OK, forms of this question have been asked, very recently. But again, I want advice from all angles here.
On Saturday I'm playing in a NLHE rebuiy event. Girevik, if you show, you'll recognize me from my avatar . But anyways, its a $50 buy-in, max of 3 $25 rebuys. 200TC to start, 1/2 blinds, 15 minute intervals, singel rebuy after one hour if you havent used up all 3 rebuys. Its going to be filled mainly with (I assume, and that can be lethal here) with redneck locals who probably have seen one too many WPT shows. 4-8 pay, probably 100 entrants
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Thread: Rebuys Strat, revisted
January 20th, 2005 #1
Rebuys Strat, revistedLuck is a Residue of Design.
January 20th, 2005 #2
- Join Date
- May 2004
- PFO Points
Just Git R' DoneI'm corydoubleu!
January 20th, 2005 #3
- Join Date
- May 2004
- PFO Points
ok but seriously i've never played a rebuy in my life so i got nothingI'm corydoubleu!
January 21st, 2005 #4Originally Posted by Marm
Actually, even if I do feel like driving on the snowy roads tomorrow, my day is looking pretty booked.
January 21st, 2005 #5Originally Posted by ZooM
I experimented a couple times last week Marm, one tournament I won with rebuying immediately after posting blinds to bully the pot. The other I didn't and I waited too long until I was out of chips, and placed 3rd.
I've only lately been rebuying after blinds are placed, or I drop 20% of my stack. I would prolly do the same if there were 100 entrants...
January 21st, 2005 #6
- Join Date
- Sep 2004
- Philadelphia, PA
- PFO Points
Marm... I have a couple of observations based upon my experience in the rebuy tournament that I played this past week. I hope these comments are helpful.
First, the structure of the tournament that you are going to play in is very different than the one I just played in. You're starting out with 100 big bets, whereas we started out with only 40 big bets. In addition, our blinds doubled every 20 minutes, so that after only 40 minutes of play, the big blind in my game was already 10 percent of the starting chip stack size.
Those circumstances caused me to tighten up considerably during the first hour, which was the rebuy period, because to play any hand was expensive. In your case, you are going to have more flexibility in the first hour because of the relationship between the blinds and the starting chip stack size. Accordingly, the adjustment that I would make is to see some cheap flops with some speculative starting hands (like mid-suited connectors, small pairs, or Ax suited) that will pay off big if you hit them.
The second observation that I'll make concerns play in the later stages of the tournament if you do not have a big chip stack. I stuck to my starting hand requirements until my chip stack reached a critical level. The critical level for me was when I realistically had to be in all-in or fold mode because the blinds were such that any entry into a pot would leave me seriously chip-challenged if I abandoned the hand.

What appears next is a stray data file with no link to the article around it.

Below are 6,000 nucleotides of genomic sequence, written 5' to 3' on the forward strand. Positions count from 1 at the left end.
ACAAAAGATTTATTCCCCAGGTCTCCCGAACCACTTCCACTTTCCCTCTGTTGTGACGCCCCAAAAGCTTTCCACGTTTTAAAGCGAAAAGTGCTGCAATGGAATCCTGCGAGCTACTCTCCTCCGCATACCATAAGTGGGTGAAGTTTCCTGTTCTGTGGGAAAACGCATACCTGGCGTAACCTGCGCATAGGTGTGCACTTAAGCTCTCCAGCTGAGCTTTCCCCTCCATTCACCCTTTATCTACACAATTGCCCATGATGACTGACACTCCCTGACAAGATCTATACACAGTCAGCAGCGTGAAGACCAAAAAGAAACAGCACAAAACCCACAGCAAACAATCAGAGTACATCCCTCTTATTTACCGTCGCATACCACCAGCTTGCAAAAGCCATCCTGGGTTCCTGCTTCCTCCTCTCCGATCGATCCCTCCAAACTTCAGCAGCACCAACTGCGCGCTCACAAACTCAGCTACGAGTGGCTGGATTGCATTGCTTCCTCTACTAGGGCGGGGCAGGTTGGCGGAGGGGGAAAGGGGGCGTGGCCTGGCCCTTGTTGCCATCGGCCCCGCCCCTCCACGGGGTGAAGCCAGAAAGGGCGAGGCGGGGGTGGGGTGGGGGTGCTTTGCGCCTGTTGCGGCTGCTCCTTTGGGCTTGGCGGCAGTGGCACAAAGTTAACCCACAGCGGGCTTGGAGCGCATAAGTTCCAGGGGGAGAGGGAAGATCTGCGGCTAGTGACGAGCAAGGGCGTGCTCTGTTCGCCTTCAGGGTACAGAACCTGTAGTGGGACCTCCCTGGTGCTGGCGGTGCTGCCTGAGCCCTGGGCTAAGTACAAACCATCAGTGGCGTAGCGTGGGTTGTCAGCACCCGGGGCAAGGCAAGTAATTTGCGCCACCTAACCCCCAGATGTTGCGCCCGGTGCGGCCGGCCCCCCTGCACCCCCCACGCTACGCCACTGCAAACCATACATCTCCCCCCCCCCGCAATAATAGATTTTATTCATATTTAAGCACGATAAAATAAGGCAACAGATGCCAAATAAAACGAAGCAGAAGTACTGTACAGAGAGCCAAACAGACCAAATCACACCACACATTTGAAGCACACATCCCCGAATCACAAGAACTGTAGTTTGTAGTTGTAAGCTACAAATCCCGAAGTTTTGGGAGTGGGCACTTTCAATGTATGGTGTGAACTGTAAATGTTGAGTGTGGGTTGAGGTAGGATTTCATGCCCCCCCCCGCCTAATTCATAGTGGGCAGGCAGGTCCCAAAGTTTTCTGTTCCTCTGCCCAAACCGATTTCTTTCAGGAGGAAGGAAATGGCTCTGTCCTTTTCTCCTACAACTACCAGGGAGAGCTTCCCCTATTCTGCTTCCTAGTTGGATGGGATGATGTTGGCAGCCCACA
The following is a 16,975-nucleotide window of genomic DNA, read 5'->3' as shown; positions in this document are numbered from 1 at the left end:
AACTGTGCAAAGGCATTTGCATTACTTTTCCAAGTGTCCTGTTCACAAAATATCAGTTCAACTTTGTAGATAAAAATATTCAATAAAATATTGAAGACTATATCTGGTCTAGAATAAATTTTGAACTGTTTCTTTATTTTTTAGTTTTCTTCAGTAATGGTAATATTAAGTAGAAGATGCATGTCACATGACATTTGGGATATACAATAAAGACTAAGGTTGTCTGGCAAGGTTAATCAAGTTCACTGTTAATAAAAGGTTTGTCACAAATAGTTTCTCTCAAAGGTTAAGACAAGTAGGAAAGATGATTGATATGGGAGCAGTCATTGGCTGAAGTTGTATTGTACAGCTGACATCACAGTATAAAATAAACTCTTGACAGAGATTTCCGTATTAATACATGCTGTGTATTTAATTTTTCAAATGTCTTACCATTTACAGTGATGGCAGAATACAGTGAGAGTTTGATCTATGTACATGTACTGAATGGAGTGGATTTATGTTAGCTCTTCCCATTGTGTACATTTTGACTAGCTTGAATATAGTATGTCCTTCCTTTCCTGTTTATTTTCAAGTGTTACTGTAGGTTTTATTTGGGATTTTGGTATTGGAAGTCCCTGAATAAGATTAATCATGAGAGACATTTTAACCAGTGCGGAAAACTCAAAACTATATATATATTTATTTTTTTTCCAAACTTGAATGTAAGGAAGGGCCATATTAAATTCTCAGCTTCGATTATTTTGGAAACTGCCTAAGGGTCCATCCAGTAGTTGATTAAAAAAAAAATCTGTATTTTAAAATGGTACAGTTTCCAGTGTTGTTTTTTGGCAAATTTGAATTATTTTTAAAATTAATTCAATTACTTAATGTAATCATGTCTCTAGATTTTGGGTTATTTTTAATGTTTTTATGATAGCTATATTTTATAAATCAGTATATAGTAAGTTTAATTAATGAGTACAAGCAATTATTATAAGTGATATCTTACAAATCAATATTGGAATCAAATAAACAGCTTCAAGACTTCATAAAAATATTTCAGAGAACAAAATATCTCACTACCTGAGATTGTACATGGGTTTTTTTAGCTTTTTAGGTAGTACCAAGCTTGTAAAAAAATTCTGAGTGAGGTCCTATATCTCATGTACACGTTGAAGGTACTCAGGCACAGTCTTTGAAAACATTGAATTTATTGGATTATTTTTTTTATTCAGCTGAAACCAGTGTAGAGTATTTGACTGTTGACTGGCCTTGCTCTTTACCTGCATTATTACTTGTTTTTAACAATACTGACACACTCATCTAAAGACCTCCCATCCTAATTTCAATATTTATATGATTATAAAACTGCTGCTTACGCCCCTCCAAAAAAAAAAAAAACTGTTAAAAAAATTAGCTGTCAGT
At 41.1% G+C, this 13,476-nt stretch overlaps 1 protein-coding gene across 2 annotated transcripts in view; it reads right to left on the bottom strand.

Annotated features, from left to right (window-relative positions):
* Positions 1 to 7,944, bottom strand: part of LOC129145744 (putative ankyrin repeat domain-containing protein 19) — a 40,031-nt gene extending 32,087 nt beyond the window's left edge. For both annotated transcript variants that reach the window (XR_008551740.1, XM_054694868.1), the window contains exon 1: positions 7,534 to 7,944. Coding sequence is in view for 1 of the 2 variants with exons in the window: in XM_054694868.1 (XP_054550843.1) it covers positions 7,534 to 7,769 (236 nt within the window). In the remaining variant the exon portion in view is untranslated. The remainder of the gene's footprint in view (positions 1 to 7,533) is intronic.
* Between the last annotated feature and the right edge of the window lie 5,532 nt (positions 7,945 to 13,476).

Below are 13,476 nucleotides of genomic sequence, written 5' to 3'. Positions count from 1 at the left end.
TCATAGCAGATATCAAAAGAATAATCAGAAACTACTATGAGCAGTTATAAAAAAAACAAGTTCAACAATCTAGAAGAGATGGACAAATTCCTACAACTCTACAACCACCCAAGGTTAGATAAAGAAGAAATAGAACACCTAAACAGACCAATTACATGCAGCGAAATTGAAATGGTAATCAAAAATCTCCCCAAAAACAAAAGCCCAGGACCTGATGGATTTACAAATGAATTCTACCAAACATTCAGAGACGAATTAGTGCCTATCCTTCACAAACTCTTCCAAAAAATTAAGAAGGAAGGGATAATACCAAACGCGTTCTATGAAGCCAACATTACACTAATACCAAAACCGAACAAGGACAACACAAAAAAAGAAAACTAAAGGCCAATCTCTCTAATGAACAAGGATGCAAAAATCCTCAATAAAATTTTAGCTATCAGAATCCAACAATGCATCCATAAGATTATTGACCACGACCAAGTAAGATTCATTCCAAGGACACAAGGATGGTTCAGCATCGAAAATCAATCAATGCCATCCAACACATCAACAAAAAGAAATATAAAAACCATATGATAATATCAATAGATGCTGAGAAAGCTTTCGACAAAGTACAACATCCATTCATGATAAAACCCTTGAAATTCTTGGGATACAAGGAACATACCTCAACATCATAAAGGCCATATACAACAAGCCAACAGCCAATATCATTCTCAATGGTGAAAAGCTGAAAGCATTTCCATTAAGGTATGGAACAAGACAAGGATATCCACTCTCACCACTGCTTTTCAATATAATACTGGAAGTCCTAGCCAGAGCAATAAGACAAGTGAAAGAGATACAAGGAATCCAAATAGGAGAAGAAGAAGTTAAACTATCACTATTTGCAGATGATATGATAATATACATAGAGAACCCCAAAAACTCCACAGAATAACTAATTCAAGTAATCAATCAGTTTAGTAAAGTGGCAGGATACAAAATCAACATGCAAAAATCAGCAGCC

At that point, I began to look for hands where I could move in before the flop with an appropriate hand and in an appropriate position. Putting big hands aside (like AA, KK, and maybe even AK) where I might move in from any position, what I wanted was (1) for my position to be somewhere between the cutoff and the big blind; (2) for the pot to be unopened or to have no more than 1 limper when the action got to me; and (3) for my hand to be either a pocket pair or AT or better. My chip stack size was important because I wanted to put people to a meaningful decision as to whether to play with me. My position was important because, if I got called, I wanted to be heads up at worst (and the best way to control that was to know how many people were left to act). My card selection was important because I wanted to have some chance to win a race if that's what happened.
I probably got lucky, but this strategy worked out well for me. There were other players who waited until they were almost blinded out to go all in, and when they did, they drew 2 or more callers from the bigger stacks. That was bad news regardless of what hand they showed. I saw one guy who had AA get busted in a 3-way flop where somewhere made a backdoor straight. I saw another get busted with 77 in a 3-way because he was up against 4 overcards instead of only two.
Obviously, if you have a big stack later in the game, you can see more flops, but more importantly, you can be much more aggressive. Also, my game got extremely tight once we were down to two tables. People who came in for a raise often took an uncontested pot without a flop. Watch for this phenomena and take advantage of it if you can.
Good luck and let us know how it goes!
January 22nd, 2005 #7
Worst Tourney Ever!
Aside from that, I got 7th out of 70. Yeah, but 5 paid. Good finish eh? Nope, The blinds DOUBLED every 15 minutes, so we were doing something like 640/1280 relatively quickly, Thats right, we were still using $5 chips at 1200 blinds, with the averag stack being about 3500. Oh, and they were only dealing 18 hands/hour. Sucked.
I probably would won, or at least 3rd, if wasnt for 3 3 outer bad beats.
Again I'm remebering why I have sworn off charity tournaments, but love charity ring.Luck is a Residue of Design.
January 22nd, 2005 #8
Oh yeah, and the first thing after they buzz me into the Eagles (yeah, like in rounders) that I hear is
"Git-r-Done!"Luck is a Residue of Design.
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